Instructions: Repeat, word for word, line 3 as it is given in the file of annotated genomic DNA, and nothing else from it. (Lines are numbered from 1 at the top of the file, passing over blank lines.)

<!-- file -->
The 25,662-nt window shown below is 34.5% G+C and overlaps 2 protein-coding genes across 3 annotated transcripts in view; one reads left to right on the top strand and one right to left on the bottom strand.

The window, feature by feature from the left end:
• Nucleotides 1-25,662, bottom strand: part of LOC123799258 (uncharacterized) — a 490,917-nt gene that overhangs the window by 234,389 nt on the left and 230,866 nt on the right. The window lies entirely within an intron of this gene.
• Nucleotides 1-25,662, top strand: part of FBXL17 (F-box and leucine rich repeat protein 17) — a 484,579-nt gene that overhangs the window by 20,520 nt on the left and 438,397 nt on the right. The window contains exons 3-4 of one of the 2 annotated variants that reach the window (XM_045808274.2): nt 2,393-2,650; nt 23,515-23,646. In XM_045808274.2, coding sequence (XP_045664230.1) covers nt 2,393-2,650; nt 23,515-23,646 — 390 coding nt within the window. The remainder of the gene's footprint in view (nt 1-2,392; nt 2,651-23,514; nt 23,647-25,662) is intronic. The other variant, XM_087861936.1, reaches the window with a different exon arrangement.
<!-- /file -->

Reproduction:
• Nucleotides 1-25,662, bottom strand: part of LOC123799258 (uncharacterized) — a 490,917-nt gene that overhangs the window by 234,389 nt on the left and 230,866 nt on the right. The window lies entirely within an intron of this gene.